How to talk to a partner about sexual health
When you’re ready to have sex, it’s important to talk to your partner about sexual health. This can help you stay safe and protect yourselves, both physically and emotionally. Here are some expert tips for navigating the conversation.
If you’re thinking of having sex, it’s important to keep safety in mind. Having an open conversation with your partner about sexual health can help you get the facts and protect yourselves. Talking to your partner beforehand means you’ll be more prepared and on the same page. Here are some other things to consider:
- plan to have the discussion in a private space where you feel comfortable
- tell your partner this is a confidential conversation
- let your partner know why you’re having the discussion (e.g. to learn more about each other’s sexual health in order to stay safe)
- remind your partner they don’t have to share anything until they’re ready
Remember, information you share may influence how you’ll choose to proceed with sexual activity, so be honest with each other. Throughout the conversation, here are some other things you may want to discuss:
- Sexually transmitted infections (STIs): STIs are spread through sexual contact. You can ask your partner if they’ve been tested for — or ever contracted — an STI(s). Some STIs don’t have any symptoms you can see or feel, so it’s important to get tested regularly. (You can even suggest going to get tested together.) If either of you has — or has had — an STI(s), you can discuss safer ways to engage in sexual activity. Remember, using a condom is one of the most effective ways to prevent STIs (and pregnancy, if that is a possibility for you/your partner).
- Contraception (birth control): if you or your partner may become pregnant when you have sex, talk to your partner about it. If you’re trying to prevent pregnancy, ask your partner about the type(s) of birth control they prefer (and share your own preferences, too). You can choose a method that works for you together. Keep in mind that being on the same page about birth control can help you be more prepared to enjoy the moment.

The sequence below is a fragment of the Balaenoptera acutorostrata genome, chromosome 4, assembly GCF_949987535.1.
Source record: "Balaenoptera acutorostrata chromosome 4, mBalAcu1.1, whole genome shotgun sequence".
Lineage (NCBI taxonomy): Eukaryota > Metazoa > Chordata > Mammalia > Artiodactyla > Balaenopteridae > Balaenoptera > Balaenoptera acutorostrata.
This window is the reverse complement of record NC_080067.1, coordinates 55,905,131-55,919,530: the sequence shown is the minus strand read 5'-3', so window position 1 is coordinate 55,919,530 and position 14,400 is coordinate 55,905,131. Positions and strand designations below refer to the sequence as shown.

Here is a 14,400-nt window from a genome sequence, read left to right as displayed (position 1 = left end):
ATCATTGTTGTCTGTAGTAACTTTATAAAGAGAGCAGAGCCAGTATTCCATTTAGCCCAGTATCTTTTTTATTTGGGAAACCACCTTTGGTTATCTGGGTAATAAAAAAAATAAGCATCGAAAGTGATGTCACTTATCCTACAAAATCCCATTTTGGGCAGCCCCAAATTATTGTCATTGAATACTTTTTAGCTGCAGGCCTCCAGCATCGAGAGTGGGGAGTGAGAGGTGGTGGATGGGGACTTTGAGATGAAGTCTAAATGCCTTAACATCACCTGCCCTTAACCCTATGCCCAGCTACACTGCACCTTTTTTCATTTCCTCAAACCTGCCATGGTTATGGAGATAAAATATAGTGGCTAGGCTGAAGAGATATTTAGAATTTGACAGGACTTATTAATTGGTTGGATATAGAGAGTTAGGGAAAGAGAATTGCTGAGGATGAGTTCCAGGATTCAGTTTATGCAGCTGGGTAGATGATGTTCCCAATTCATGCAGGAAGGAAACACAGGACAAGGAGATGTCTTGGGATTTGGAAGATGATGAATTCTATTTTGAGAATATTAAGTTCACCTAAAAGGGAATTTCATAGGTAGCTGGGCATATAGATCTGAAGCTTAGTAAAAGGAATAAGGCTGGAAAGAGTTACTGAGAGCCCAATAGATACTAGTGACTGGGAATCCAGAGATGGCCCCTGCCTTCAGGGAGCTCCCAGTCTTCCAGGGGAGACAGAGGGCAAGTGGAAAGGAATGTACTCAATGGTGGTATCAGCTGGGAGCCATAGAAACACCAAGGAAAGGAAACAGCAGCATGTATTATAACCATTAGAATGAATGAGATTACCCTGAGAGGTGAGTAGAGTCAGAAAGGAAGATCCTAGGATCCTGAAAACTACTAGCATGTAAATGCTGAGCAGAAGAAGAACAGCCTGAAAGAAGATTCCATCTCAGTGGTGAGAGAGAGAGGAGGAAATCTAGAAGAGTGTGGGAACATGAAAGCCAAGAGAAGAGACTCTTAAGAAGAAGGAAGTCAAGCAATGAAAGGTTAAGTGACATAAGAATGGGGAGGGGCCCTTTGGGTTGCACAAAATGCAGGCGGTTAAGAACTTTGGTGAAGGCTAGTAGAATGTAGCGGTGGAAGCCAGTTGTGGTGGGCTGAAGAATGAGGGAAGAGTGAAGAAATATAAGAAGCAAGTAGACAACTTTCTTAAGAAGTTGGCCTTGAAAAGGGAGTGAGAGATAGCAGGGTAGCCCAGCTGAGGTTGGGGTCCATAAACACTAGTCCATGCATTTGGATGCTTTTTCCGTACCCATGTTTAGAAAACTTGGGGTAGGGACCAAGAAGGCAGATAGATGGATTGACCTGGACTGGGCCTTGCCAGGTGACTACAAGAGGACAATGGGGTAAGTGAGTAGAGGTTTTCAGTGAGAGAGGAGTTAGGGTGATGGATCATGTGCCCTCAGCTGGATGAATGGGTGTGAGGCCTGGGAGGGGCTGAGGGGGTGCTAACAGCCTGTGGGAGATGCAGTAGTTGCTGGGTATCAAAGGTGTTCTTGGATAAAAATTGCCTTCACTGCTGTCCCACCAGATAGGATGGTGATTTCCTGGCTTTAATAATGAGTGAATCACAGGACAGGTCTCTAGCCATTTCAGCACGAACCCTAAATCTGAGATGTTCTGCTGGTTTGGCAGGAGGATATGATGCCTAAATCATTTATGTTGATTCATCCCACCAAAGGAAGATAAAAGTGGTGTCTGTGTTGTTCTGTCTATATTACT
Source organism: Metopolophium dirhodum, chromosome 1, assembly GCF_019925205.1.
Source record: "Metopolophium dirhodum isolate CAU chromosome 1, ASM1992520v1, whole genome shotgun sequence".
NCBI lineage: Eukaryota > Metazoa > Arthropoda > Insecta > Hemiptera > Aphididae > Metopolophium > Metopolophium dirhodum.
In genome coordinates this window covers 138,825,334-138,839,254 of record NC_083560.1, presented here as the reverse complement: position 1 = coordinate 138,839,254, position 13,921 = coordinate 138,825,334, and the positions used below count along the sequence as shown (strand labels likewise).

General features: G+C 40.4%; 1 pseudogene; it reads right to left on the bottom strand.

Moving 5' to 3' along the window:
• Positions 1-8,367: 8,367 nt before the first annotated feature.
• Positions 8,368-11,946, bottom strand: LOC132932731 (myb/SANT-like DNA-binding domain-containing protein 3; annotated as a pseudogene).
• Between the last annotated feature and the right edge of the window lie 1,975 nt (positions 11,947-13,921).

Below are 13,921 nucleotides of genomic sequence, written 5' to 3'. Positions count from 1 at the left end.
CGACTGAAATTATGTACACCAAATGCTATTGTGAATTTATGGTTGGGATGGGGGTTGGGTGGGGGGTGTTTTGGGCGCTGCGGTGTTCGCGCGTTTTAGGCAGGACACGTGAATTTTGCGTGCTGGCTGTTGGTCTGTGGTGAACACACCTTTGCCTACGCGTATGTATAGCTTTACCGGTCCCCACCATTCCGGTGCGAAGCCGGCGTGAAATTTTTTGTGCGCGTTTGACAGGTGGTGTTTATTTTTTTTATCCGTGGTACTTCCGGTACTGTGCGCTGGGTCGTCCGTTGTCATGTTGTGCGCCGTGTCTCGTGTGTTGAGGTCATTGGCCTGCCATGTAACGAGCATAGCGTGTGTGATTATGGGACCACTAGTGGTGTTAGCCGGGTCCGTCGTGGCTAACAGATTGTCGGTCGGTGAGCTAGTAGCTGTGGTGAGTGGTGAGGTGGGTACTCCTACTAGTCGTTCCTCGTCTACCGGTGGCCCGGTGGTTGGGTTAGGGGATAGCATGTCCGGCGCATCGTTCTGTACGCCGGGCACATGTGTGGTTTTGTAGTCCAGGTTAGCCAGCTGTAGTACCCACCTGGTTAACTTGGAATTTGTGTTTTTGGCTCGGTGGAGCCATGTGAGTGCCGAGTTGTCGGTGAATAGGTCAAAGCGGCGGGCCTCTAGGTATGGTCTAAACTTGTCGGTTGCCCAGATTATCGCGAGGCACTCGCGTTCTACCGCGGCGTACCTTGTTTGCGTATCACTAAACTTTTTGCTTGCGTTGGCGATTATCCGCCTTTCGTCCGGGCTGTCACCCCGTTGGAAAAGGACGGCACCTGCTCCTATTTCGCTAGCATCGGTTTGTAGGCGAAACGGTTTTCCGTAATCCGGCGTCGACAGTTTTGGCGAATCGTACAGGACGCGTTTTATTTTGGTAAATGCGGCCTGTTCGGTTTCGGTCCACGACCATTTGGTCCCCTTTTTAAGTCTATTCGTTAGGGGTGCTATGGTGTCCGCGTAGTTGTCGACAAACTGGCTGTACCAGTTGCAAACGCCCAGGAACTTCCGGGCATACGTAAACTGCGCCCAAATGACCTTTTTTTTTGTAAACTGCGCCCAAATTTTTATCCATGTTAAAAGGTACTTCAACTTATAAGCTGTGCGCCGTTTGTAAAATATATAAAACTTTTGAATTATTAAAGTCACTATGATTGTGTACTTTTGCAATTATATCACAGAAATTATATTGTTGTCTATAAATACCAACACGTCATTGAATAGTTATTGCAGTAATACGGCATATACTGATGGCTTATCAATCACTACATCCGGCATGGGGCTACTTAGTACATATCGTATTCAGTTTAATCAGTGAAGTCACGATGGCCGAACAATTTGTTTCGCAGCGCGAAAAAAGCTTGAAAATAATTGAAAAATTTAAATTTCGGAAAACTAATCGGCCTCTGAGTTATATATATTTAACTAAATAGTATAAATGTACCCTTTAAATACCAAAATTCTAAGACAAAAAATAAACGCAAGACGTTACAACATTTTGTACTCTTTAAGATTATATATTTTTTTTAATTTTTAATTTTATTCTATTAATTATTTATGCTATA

- Consent: it’s important to discuss consent whenever physical contact is involved. Talk to each other about enthusiastic consent and what this looks like for you (e.g. a verbal “yes” and an eager nod). This may also be a good time to talk to each other about your limits (what you’re OK with, and what you’re not).
- Sexual pleasure: sexual pleasure is an important part of your sexual health. You can ask your partner if they know what they like/don’t like when it comes to sex. It’s OK to let your partner know about your likes/dislikes, too. You can also communicate what you are and are not ready/willing to explore.
- Expectations: take some time to chat about each other’s expectations. For example, are you looking to hook up, have a friends with benefits relationship and/or for something long term? Knowing each other’s expectations can help make things clear before and after the experience.
- Sexual history: you can ask your partner if there’s anything else you need to know about their sexual history. You can share whatever you’re comfortable telling your partner, too.
Sometimes, talking to a partner about sexual health can be difficult. You and your partner can always speak with a doctor, therapist or sexual health clinic for support and information. Kids Help Phone’s counsellors can also help you with these conversations at 1-800-668-6868.
Having good discussions with a partner about sexual health can help you protect yourselves (and make an experience more enjoyable). Remember to be honest and open with each other and to ask for support when you need it.